“We like to think of it as parallel to what we know, / Only bigger.” So begins one of our favorite Tracy K. Smith poems, “My God, It’s Full of Stars,” a cornerstone of her 2011 Pulitzer Prize winning collection, Life on Mars. Tracy K. Smith writes what we know, only bigger. She is the author of three books of poetry, and most recently a memoir, Ordinary Light, which was a 2015 National Book Award finalist. She teaches at the Lewis Center for the Arts at Princeton where she is Director and Professor of Creative Writing. We sent her an email out of the blue to ask about sincerity, science fiction, and where to go from here.
LIT: It seems like a lot of interviews ask you, in some variation, “Why Poetry?” Maybe that’s just how most modern media outlets process poetry, as some archaic vestigial practice. Do you find yourself fielding a lot of questions on the value of poetry and the humanities? We could just be hypersensitive.
TKS: I think that it’s easy to ask poets to make a pitch for poetry, to explain to a world that is largely preoccupied with other things why it might be worthwhile to direct its attention to a poem. It bothers me because the very question suggests, and affirms, a general distrust of the poem. But maybe the insistence upon this type of question has something to do with anxiety. Maybe we feel nervous about showing the world a side of ourselves that is playful, or high-minded, or distractible.
It makes sense to me that the world of commerce and the world of politics would be invested in convincing us that we can each be one thing only: loyal to one brand, one party, one candidate. Too often we forget that we can say no to such false-thinking, that nobody is single sided, two dimensional.
But then I think about something as simple as the “Poetry In Motion” posters on the NYC subway trains, which allow commuters to spend a few minutes of their ride looking at a poem. I get emails almost every month from someone who doesn’t consider him or herself a reader of poetry, but who has been reminded of something real and powerful by my brief poem, “The Good Life.” Poems activate and affirm our sense of being individuals, of having feelings, of having been affected powerfully by the events and people that touch us. I know that the poems I see on those trains do something to lift me out of the drudgery of the everyday, to elevate my sense of myself, to remind me that I’m not just a consumer (which is what all the ads in that same space are attempting to convince me that I am).
LIT: In keeping with its science fiction aesthetic, Life on Mars marvels at the universe in such a unique way. It seems like a tricky thing to maneuver the expression such abstract wonder within the condensed space of a lyric poem, which can demand a lot of precision and movement. Did you have any models in reconciling what seem like the contrasting demands of subject and form?
TKS: Well, I think that a lyric poem is always attempting to marry the abstract and unnameable to language that is as precise and concrete as possible. I think that is where the inherent tension, and the dramatic charge, of most poems must reside. Maybe I should back up and say that as I see it, poems are always attempting to wrestle into words that which is large and which seems to defy language itself. It’s poetry’s fundamental conundrum. And so I didn’t think that what I was attempting to do in those poems was any different from what any other poem is attempting.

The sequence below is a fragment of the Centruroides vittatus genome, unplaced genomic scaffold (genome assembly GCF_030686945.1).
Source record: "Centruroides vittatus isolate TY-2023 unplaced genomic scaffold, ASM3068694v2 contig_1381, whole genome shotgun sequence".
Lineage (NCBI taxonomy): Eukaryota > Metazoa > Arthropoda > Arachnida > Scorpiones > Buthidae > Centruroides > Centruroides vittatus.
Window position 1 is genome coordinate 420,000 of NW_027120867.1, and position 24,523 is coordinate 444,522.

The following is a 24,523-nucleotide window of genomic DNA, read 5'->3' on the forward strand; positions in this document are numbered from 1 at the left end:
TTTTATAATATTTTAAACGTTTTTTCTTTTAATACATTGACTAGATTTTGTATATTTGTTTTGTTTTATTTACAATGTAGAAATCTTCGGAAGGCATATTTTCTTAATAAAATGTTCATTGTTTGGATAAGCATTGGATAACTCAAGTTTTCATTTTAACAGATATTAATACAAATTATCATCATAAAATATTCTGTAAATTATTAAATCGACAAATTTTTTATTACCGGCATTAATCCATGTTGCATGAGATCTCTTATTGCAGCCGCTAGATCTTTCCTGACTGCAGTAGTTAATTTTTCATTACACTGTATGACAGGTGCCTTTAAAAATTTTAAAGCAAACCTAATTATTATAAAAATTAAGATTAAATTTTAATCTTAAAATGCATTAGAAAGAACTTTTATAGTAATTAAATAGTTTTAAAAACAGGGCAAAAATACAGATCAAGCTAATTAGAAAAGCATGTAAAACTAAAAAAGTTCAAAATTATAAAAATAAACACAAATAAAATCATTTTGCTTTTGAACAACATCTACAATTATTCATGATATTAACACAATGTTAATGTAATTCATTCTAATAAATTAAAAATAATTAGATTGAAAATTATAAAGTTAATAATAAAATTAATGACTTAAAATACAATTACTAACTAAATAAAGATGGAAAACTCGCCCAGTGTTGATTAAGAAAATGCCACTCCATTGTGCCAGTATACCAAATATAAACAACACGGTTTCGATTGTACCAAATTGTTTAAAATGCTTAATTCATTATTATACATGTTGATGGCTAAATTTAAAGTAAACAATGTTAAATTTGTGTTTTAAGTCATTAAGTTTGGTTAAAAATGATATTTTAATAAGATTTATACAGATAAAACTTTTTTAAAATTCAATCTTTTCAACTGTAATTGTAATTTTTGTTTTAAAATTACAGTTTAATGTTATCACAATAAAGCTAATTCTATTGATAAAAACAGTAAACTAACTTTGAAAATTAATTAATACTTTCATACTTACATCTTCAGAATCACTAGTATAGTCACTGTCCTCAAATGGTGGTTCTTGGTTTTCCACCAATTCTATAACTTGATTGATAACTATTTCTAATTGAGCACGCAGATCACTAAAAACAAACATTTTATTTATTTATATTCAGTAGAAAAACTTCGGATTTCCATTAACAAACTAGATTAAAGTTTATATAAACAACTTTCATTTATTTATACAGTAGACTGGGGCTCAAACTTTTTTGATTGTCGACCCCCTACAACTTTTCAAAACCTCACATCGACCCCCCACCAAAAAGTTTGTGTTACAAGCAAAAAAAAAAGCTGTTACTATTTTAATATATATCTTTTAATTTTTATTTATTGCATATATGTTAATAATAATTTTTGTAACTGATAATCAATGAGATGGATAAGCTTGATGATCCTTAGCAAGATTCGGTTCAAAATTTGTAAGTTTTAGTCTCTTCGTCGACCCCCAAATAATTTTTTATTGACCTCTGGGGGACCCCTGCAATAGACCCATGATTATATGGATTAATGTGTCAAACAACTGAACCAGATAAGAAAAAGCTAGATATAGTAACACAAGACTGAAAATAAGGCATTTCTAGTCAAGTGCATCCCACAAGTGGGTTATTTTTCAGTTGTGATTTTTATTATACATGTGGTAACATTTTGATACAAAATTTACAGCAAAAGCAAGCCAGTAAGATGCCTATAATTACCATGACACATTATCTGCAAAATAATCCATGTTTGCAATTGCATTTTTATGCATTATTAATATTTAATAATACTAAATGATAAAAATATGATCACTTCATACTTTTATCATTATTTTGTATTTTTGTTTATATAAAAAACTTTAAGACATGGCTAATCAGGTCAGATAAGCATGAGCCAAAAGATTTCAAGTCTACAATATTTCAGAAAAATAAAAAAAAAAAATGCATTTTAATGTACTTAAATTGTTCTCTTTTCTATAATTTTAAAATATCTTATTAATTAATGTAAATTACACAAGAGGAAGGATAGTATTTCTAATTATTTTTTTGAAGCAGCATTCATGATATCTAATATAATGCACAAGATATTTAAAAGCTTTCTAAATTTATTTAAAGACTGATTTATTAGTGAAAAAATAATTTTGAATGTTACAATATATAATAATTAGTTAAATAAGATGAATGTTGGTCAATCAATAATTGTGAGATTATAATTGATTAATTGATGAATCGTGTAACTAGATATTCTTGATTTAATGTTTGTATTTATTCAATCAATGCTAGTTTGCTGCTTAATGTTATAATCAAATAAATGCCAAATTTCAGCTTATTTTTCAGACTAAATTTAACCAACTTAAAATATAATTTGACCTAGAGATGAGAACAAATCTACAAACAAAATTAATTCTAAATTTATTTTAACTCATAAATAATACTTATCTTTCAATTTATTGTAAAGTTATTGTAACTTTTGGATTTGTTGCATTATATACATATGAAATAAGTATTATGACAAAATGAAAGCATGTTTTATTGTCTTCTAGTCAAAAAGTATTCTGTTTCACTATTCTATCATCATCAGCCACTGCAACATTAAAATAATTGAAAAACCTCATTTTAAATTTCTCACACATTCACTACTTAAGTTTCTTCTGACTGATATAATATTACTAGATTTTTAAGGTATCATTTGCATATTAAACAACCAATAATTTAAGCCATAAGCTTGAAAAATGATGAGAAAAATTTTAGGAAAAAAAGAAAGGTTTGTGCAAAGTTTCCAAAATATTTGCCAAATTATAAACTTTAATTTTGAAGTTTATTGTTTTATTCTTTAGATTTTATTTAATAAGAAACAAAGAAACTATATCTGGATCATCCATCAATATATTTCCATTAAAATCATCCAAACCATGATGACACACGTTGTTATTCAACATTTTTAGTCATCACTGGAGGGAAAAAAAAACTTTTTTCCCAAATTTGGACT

In terms, though, of trying to build a concrete sense of something as vast and imaginary-feeling as space—and also to find terms for the wild ride of grief—I tried to find visual language that might make that world and those feelings feel real to me. Film helped. Particularly the visual aesthetic of 1960s and 70s sci-fi film. And the images captured by the Hubble Telescope also helped. (Interestingly enough, those Hubble images look so abstract that they automatically start to engender metaphors.) Because I was trying to rein in something that seemed so alien, so remote, the images that became useful to me were very earthbound: a museum, a library, traffic jams, familiar music.
LIT: A longish question. A lot of the academic discourse around science fiction focuses on the genre’s capacity for social criticism. Many literary speculative writers of the 20th and 21st century—writers like Octavia Butler, Samuel Delany, Ken Liu, Margaret Atwood, Ursula K. Le Guin, and others—have become important to a lot of feminist and queer theorists for their writings’ ability to reconfigure, or entirely disregard, normative structures in their imagined worlds. Do you think that this is specific to fiction as a form, as opposed to poetry? If not, why do you think science fiction had such a comparatively little impact on American poetry?
TKS: I have to be honest and say that I didn’t concern myself at all with theories about the genre when I was writing these poems. I was coming at science fiction from a private and deeply nostalgic place. I was interested in the now-dated views of the future that had shaped my childhood. There was something very tender, almost protective, that I felt about all the ways that those old images of the future were really just self-portraits, snapshots of our culture at a younger stage.
Having written the book, what I now understand about the genre is that it is a distancing device, something that allows us to express and examine our own fears about the present moment. It’s easier to take stock of our own anxieties and our wrong-headedness if we can create some kind of artificial distance between them and ourselves, to say: “Okay, if we keep doing what we are doing, what will the world look like not tomorrow(when we will still be here to deal with it), but in 200 or 2,000 years?” It allows us to do something productive with anxieties it might otherwise be tempting to deny or repress.
LIT: Obviously, as a memoir, Ordinary Light has a different, stricter relationship to autobiography than Life on Mars does, but autobiography plays a major role in your poems, too. How do you see the role of auto-biography in your poetry, as opposed to memoir?
TKS: Autobiography is always inevitable fodder for writing, no matter the genre. How can we not be curious about the events in our lives? I find that writing a poem leads me to think allusively, associatively, to seek out connections between my own experience and seemingly disparate features of the outside world. I do that by investing in images, listening to where the sounds of words lead me, and by taking frequent imaginative leaps. It’s not a linear of journey, but rather an attempt to draw unlikely things together and see what they might say to one another.